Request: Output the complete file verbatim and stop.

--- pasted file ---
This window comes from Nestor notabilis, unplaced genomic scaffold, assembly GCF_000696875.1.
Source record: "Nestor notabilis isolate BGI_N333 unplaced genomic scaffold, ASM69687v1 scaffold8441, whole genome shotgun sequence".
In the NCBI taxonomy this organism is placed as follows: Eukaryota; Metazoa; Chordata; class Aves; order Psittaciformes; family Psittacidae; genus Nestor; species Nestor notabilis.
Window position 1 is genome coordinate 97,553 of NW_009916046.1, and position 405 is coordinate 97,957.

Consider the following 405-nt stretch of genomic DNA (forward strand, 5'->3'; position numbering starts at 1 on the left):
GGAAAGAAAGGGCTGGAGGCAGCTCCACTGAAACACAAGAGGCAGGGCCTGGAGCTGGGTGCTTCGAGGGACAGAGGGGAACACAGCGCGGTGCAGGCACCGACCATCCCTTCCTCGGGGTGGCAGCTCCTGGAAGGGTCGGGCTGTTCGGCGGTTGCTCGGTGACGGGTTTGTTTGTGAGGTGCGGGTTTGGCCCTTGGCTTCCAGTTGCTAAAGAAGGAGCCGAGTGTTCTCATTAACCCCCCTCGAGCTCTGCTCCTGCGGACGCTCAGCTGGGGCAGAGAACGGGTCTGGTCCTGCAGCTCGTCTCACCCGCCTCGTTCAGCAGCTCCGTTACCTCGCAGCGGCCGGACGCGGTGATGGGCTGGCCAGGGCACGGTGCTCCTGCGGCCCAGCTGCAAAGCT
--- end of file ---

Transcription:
This window comes from Nestor notabilis, unplaced genomic scaffold, assembly GCF_000696875.1.
Source record: "Nestor notabilis isolate BGI_N333 unplaced genomic scaffold, ASM69687v1 scaffold8441, whole genome shotgun sequence".
In the NCBI taxonomy this organism is placed as follows: Eukaryota; Metazoa; Chordata; class Aves; order Psittaciformes; family Psittacidae; genus Nestor; species Nestor notabilis.
Window position 1 is genome coordinate 97,553 of NW_009916046.1, and position 405 is coordinate 97,957.

Consider the following 405-nt stretch of genomic DNA (forward strand, 5'->3'; position numbering starts at 1 on the left):
GGAAAGAAAGGGCTGGAGGCAGCTCCACTGAAACACAAGAGGCAGGGCCTGGAGCTGGGTGCTTCGAGGGACAGAGGGGAACACAGCGCGGTGCAGGCACCGACCATCCCTTCCTCGGGGTGGCAGCTCCTGGAAGGGTCGGGCTGTTCGGCGGTTGCTCGGTGACGGGTTTGTTTGTGAGGTGCGGGTTTGGCCCTTGGCTTCCAGTTGCTAAAGAAGGAGCCGAGTGTTCTCATTAACCCCCCTCGAGCTCTGCTCCTGCGGACGCTCAGCTGGGGCAGAGAACGGGTCTGGTCCTGCAGCTCGTCTCACCCGCCTCGTTCAGCAGCTCCGTTACCTCGCAGCGGCCGGACGCGGTGATGGGCTGGCCAGGGCACGGTGCTCCTGCGGCCCAGCTGCAAAGCT